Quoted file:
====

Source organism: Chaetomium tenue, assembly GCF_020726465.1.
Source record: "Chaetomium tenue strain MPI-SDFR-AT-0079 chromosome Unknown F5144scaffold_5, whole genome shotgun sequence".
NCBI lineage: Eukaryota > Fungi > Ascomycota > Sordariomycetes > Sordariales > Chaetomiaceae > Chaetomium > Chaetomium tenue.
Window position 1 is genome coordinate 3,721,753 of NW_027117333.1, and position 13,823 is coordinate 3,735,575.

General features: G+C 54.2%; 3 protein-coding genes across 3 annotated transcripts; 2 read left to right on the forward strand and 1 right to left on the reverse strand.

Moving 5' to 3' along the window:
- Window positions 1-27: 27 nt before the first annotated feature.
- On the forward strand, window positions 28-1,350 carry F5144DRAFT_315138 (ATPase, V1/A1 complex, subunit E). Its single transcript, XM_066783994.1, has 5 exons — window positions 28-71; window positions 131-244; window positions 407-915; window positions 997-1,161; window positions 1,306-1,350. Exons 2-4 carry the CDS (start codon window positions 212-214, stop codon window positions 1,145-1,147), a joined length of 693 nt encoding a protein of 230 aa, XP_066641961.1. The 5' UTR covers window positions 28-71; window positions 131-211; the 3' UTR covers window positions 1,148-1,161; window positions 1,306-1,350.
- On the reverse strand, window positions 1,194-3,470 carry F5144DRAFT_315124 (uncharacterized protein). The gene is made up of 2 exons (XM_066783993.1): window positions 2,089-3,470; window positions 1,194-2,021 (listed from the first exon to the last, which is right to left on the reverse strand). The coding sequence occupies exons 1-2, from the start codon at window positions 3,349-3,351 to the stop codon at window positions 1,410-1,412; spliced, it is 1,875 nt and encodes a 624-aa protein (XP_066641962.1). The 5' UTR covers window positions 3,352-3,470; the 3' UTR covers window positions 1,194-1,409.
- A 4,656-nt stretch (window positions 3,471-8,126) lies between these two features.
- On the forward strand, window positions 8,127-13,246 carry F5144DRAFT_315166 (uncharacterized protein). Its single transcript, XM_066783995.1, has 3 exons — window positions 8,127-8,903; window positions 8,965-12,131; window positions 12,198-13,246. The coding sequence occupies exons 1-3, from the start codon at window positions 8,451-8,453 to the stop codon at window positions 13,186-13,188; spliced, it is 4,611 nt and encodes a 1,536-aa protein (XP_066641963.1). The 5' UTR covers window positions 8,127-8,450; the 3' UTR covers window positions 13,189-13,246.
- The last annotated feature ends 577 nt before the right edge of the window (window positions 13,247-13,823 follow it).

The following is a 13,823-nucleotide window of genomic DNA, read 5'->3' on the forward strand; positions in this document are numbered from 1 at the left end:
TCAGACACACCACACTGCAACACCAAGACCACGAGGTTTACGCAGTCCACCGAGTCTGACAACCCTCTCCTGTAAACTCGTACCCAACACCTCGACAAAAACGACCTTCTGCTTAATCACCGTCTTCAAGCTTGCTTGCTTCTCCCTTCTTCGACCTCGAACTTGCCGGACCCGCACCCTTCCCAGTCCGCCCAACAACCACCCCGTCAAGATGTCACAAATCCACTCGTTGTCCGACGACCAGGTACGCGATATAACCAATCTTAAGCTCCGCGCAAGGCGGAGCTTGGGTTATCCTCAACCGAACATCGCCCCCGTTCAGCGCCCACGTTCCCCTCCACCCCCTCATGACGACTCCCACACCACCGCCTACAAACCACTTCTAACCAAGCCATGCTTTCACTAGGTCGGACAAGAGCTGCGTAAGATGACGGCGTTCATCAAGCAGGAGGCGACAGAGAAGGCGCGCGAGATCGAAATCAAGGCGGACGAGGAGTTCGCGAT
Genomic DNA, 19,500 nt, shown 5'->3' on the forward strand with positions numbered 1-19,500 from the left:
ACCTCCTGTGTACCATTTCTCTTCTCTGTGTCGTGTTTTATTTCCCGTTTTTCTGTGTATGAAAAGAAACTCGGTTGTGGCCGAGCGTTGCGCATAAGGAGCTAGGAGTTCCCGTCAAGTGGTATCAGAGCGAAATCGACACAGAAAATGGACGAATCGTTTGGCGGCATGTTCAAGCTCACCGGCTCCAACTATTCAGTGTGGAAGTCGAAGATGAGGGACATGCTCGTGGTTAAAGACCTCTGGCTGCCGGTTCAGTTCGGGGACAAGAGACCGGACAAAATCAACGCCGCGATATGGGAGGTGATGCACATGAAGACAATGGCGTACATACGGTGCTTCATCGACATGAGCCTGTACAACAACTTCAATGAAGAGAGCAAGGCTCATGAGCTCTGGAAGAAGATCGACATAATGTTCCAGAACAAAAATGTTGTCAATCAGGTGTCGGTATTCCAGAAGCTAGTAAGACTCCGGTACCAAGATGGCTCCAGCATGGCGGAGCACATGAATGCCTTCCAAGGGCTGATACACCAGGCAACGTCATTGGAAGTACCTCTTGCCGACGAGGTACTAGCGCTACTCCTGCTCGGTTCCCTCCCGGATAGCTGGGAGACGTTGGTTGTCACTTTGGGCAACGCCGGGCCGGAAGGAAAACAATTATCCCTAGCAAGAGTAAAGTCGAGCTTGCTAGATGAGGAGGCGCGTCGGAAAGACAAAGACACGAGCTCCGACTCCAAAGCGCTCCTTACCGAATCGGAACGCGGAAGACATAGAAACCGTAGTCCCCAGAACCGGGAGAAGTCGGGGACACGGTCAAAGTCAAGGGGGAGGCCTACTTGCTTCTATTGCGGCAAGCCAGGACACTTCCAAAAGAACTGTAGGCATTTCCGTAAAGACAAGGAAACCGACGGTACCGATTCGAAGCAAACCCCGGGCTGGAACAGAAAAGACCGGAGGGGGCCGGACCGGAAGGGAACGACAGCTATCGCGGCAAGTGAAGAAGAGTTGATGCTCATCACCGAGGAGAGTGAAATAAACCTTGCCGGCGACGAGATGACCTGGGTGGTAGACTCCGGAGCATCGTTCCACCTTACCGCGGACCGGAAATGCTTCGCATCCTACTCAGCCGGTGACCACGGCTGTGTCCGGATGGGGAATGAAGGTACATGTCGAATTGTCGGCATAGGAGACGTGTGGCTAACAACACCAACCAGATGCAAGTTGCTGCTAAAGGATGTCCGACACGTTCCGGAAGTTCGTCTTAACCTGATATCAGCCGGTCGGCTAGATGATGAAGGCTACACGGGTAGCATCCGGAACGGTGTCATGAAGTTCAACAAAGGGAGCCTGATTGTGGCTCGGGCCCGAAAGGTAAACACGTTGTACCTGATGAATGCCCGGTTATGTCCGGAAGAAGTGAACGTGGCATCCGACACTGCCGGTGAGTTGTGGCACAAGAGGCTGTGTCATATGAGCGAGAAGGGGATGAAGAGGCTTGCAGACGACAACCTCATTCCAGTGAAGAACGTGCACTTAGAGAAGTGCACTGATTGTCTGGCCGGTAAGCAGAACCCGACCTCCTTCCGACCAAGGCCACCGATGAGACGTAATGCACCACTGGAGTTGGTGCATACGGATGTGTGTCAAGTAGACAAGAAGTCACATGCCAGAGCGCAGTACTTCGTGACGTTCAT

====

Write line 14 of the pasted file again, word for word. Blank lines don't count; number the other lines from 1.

TCAGACACACCACACTGCAACACCAAGACCACGAGGTTTACGCAGTCCACCGAGTCTGACAACCCTCTCCTGTAAACTCGTACCCAACACCTCGACAAAAACGACCTTCTGCTTAATCACCGTCTTCAAGCTTGCTTGCTTCTCCCTTCTTCGACCTCGAACTTGCCGGACCCGCACCCTTCCCAGTCCGCCCAACAACCACCCCGTCAAGATGTCACAAATCCACTCGTTGTCCGACGACCAGGTACGCGATATAACCAATCTTAAGCTCCGCGCAAGGCGGAGCTTGGGTTATCCTCAACCGAACATCGCCCCCGTTCAGCGCCCACGTTCCCCTCCACCCCCTCATGACGACTCCCACACCACCGCCTACAAACCACTTCTAACCAAGCCATGCTTTCACTAGGTCGGACAAGAGCTGCGTAAGATGACGGCGTTCATCAAGCAGGAGGCGACAGAGAAGGCGCGCGAGATCGAAATCAAGGCGGACGAGGAGTTCGCGAT